Summary judgment for possession easier under Civil Procedure Act 2010 (Vic) – Dattner v Wharton [2011] VSC 610

A client of mine received summary judgment for possession in an interesting case today.

The judgment suggests that it is harder for a rogue tenant to resist summary judgment for possession since the introduction of the Civil Procedure Act 2010 (Vic).

In today’s case:

  1. the defendant had entered into a vendor’s terms contract;
  2. both the vendor and the purchaser purported to terminate the contract and the associated possessory rights;
  3. however, the purchaser remained in possession, so the vendor sued for possession;
  4. the vendor and purchaser entered into subsequent negotiations for the sale of the property;
  5. the purchaser in his defence and counterclaim relied on the subsequent negotiations as giving rise to either a further agreement for the sale of the property on vendor’s terms or a Walton Stores-style estoppel;  and
  6. the vendor sought summary judgment for possession and summary dismissal of that part of the counterclaim relating to specific performance of the alleged agreement.

His Honour Justice Habersberger held that the purchaser did not have a sufficiently strong case to warrant the grant of leave to defend.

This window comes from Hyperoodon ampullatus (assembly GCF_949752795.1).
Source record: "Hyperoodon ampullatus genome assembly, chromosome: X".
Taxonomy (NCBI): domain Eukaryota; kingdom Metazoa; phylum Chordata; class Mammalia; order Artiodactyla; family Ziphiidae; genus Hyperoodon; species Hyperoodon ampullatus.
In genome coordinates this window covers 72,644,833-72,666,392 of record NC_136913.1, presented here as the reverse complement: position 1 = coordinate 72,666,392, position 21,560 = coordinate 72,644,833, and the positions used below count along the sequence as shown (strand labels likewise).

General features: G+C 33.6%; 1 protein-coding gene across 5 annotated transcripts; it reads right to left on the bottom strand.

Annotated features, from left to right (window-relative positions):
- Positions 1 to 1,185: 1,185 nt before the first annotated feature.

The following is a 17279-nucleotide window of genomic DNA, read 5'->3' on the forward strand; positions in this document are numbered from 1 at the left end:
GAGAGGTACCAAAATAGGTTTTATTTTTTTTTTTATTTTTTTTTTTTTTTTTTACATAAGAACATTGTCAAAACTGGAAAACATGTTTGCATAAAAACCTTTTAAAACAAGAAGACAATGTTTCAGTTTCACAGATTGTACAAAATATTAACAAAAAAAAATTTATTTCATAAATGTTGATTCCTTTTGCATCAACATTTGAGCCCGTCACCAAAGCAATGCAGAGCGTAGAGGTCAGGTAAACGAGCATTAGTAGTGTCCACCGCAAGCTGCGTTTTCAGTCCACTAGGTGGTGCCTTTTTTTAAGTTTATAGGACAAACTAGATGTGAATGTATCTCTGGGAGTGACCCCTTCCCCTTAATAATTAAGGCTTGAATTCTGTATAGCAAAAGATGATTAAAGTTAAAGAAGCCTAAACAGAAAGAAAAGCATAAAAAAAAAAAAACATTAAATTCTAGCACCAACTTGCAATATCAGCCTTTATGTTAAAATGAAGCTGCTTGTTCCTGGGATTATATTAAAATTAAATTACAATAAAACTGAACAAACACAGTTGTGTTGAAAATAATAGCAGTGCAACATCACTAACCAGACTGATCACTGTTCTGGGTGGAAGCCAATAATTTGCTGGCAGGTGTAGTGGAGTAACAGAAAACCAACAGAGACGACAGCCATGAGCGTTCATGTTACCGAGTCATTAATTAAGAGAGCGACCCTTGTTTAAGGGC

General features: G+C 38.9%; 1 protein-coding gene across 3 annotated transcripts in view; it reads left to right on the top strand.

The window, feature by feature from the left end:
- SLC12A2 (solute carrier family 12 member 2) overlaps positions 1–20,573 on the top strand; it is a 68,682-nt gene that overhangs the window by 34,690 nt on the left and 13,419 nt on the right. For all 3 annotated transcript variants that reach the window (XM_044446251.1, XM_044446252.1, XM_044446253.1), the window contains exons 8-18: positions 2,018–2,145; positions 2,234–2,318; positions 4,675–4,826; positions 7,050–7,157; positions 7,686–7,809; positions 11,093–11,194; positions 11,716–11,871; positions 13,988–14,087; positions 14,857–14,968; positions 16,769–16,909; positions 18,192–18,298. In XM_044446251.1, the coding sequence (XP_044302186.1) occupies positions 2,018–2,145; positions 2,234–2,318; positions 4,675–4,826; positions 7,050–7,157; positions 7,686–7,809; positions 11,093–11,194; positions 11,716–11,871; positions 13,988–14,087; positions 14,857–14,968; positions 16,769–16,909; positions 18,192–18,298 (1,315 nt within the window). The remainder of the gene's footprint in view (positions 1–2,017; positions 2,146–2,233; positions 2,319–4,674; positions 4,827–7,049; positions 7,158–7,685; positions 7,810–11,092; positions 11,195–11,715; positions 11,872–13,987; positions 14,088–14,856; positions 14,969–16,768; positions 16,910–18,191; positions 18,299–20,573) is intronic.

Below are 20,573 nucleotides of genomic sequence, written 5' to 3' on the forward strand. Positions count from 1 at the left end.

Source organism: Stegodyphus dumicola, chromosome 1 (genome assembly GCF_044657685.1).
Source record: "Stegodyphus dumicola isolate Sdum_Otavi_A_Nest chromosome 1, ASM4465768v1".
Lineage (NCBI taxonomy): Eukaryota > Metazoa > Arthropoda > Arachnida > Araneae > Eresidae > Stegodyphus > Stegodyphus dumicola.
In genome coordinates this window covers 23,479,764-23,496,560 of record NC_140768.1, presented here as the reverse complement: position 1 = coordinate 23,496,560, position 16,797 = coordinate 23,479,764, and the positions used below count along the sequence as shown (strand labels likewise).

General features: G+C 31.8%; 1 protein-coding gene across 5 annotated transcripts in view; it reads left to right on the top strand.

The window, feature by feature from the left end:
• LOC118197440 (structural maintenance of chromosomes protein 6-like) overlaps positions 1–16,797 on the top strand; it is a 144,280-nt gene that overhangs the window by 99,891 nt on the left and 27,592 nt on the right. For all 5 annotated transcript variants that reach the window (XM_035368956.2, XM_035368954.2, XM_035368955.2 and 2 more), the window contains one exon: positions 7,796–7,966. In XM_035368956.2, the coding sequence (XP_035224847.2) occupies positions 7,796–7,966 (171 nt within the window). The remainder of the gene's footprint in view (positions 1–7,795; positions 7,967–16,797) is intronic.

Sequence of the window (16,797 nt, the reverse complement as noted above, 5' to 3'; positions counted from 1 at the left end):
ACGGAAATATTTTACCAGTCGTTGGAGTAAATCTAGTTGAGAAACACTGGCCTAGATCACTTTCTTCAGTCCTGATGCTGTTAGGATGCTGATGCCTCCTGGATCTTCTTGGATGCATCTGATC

When considering the new test for summary judgment and summary dismissal of a claim under the Civil Procedure Act 2010 (Vic), his Honour held that (see [43] and [44]):

There is no doubt, in my opinion, that the test (for determining summary judgment) under the CPA (“no real prospect of success”) is less stringent than the test under the Rules or the inherent jurisdiction (a question that “ought to be tried” or an arguable defence on the merits). This means that an application which does not succeed under the CPA must also fail under the Rules test.

I often see cases where a rogue tenant is able to use a weak, but arguable counterclaim for damages to great advantage.

Provided there is no prohibition on claiming a set off, the tenant can often use the damages counterclaim to obtain an injunction to restrain termination of the lease for non-payment of rent.

This then locks the landlord into a protracted (and expensive) court timetable.  This, in turn, strengthens the tenant’s bargaining power and often results in the landlord writing off a significant amount of rental arrears to avoid protracted litigation against a potentially insolvent tenant.  It also often leaves the landlord feeling frustrated with the legal system.

By making it more difficult for a tenant to resist summary judgment for possession on the back of a weak damages claim, the CPA makes it more difficult for rogue tenants to take advantage of a very weak damages counterclaim.

It also means that practitioners acting for tenants with a legitimate damages counterclaim that they wish to set off against rental arrears need to be vigilant to rally the tenant’s evidence for their counterclaim at the earliest stage.

A copy of the judgment is available here.

Thanks to my colleague John Simpson for helping me prepare this post.

About Sam Hopper

Sam is a property and insolvency barrister.

View all posts by Sam Hopper


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